☞ Most of the steering committee members were far more enthusiastic, I’m sure. And the whole thing was done significantly under budget, for about $185,000, which when it comes to running large events like this is pretty extraordinary.
. . . And a fair proportion of the marchers were more than a little skeptical of the President’s speech – would it really keep another soldier from being discharged or give a gay couple legally married in Massachusetts rights equal to those of a straight couple? (Answer: well, not directly, but week by week LGBT Americans and the rightness of equality are being woven into the national fabric by the President and the actions of his Administration, and not just when he speaks to predominantly LGBT groups – which in this case was a group that extended to the entire CNN and C-SPAN viewerships.)
From a 20-year old friend: ‘He’s got the House and 60 seats in the Senate. If he can’t get anything done for us under these conditions, when is he going to?’
☞ After he passes health care? In the meantime, leaving aside all the other good and historic stuff he’s done on LGBT issues, next week, with any luck, Congress will give him the opportunity to sign the first federal LGBT legislation in our nation’s history, extending the definition of hate crimes to include sexual orientation and gender identity. A small start in some ways, but finally a start.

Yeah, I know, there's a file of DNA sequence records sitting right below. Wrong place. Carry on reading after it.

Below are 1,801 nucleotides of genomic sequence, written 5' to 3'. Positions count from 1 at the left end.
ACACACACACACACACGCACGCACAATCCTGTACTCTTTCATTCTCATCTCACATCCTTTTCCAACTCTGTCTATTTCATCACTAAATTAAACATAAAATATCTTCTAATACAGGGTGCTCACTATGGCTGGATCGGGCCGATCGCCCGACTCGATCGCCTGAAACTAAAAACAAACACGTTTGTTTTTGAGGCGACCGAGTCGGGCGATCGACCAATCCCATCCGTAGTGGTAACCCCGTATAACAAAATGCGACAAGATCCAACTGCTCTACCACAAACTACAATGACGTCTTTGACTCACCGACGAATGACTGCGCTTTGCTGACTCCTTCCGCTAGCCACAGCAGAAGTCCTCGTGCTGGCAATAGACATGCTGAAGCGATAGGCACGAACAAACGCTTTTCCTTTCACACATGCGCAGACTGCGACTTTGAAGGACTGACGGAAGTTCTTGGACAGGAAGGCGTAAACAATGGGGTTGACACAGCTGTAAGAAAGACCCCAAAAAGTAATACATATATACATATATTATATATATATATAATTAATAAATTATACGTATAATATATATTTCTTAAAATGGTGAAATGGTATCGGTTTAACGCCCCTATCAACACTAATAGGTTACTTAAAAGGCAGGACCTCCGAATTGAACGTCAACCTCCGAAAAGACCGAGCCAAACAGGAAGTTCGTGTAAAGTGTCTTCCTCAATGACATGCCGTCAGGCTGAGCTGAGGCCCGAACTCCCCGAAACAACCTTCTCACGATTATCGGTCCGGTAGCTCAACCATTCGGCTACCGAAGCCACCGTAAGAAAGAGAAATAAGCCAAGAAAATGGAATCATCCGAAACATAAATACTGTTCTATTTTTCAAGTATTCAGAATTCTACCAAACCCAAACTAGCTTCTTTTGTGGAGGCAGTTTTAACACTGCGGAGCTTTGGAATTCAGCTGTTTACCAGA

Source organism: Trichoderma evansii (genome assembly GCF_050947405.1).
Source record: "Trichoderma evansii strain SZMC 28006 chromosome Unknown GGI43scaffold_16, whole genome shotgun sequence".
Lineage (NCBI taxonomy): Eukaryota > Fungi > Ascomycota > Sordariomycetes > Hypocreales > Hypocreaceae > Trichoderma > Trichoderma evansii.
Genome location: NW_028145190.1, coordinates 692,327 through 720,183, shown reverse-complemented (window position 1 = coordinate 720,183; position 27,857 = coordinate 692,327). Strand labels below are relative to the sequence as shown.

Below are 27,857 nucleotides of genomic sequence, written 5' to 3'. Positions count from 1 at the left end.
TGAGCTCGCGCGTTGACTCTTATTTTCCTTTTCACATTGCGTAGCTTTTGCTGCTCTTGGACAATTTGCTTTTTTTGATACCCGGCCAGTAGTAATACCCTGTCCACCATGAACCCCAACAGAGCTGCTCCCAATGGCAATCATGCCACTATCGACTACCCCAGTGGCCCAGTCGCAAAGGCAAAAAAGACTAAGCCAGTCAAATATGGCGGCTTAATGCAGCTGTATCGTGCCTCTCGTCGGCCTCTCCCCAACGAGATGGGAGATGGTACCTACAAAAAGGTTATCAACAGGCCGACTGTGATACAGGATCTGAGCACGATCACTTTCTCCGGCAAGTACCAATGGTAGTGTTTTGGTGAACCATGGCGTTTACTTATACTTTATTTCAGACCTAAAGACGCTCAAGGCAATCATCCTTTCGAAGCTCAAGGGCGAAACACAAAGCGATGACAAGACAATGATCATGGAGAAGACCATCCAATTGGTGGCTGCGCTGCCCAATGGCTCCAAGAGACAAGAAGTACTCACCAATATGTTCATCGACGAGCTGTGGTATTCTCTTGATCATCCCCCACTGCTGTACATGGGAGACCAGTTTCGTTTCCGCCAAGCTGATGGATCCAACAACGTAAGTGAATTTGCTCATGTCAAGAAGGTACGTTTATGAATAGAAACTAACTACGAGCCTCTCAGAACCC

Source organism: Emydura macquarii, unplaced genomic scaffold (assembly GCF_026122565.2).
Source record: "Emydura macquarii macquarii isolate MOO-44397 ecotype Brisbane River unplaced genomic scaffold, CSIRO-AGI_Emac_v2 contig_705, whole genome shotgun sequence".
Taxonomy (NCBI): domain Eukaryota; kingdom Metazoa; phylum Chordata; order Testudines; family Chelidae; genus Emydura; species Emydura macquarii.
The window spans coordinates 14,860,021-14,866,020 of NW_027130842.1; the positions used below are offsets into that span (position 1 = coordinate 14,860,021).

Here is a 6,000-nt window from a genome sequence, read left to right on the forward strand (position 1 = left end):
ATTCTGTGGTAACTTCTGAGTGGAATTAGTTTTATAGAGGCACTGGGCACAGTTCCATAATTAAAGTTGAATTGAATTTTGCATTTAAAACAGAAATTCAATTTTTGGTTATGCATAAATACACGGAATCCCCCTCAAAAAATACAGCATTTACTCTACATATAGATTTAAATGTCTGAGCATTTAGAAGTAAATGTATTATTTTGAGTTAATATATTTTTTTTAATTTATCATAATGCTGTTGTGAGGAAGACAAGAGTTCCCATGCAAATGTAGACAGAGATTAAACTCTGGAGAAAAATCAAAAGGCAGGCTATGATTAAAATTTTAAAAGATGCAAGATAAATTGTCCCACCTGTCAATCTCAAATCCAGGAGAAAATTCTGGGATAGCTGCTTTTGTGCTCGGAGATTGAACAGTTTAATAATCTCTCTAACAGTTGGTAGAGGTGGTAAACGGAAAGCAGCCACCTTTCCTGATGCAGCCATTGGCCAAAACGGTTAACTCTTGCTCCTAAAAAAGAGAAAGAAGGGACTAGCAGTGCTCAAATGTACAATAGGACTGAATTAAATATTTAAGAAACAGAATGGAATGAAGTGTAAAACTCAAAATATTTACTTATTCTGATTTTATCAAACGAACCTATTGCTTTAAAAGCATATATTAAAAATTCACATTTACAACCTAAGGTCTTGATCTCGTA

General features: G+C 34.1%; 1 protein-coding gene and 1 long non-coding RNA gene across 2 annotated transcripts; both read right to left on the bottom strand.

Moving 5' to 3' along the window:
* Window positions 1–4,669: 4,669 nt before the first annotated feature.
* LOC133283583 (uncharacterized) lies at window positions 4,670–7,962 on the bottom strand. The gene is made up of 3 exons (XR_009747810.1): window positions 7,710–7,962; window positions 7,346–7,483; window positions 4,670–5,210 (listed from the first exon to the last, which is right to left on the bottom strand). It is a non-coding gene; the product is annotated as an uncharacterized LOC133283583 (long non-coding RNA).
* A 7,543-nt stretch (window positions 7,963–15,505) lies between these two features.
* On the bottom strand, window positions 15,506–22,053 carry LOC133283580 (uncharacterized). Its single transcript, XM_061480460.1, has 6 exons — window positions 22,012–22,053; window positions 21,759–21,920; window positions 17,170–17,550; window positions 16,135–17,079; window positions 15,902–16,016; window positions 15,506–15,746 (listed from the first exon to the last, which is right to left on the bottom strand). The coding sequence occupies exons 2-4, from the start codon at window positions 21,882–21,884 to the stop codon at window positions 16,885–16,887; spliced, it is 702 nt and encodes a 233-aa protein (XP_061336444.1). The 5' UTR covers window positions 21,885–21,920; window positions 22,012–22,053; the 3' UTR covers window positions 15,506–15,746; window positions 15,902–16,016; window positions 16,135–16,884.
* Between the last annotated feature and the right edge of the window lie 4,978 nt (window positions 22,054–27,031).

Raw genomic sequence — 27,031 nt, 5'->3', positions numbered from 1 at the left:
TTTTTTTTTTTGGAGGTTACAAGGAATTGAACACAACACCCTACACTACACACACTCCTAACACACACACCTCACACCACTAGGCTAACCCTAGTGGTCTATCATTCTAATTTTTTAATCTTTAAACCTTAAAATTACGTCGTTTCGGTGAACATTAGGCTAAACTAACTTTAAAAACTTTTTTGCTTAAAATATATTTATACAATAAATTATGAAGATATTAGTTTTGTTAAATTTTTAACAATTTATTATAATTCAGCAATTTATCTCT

So I think it will all happen, and that old folks like me (I have to change that photo!) can marvel happily as it does, while others, both young and old, can be outraged that it took too long.
Which of course it has – every American deserves full equal rights under the law from the day he or she was born. But it took women 144 years to get the vote and mixed-race couples 191 years to get the right to wed (or 102, if you start the clock at the end of the Civil War), so if we’re truly just months, not years, away from much of the equality we deserve, as I think we are . . . and possibly not much further than that from the big kahuna (if Bush v. Gore combatants Ted Olson and David Boies are successful in their joint effort to persuade the Supreme Court to rule marriage-bans unConstitutional) . . . then I think there’s reason to see the glass half full, even as we continue to press for full equality.
There were so many amazing people at the march, most of whom did not get to speak. Watch Joe Rocha’s story. You will find it hard to believe. It includes the suicide of a presumably straight woman, even as the officer responsible for all this got . . . promoted.
And speaking of insanity . . . is this a great country or what? Namely:
LEGAL TO BUY AN UZI BUT NOT A VIBRATOR IN ALABAMA
Click here. (Thanks, Jim!)
Quote of the Day
We've forgotten all the sacrifices that the people who've gone before us made to give us this wonderful life that we have. We accept it; we take it for granted; we think it's our birthright. The facts are, it's precious, it's fragile -- it can disappear.~Ross Perot, 1988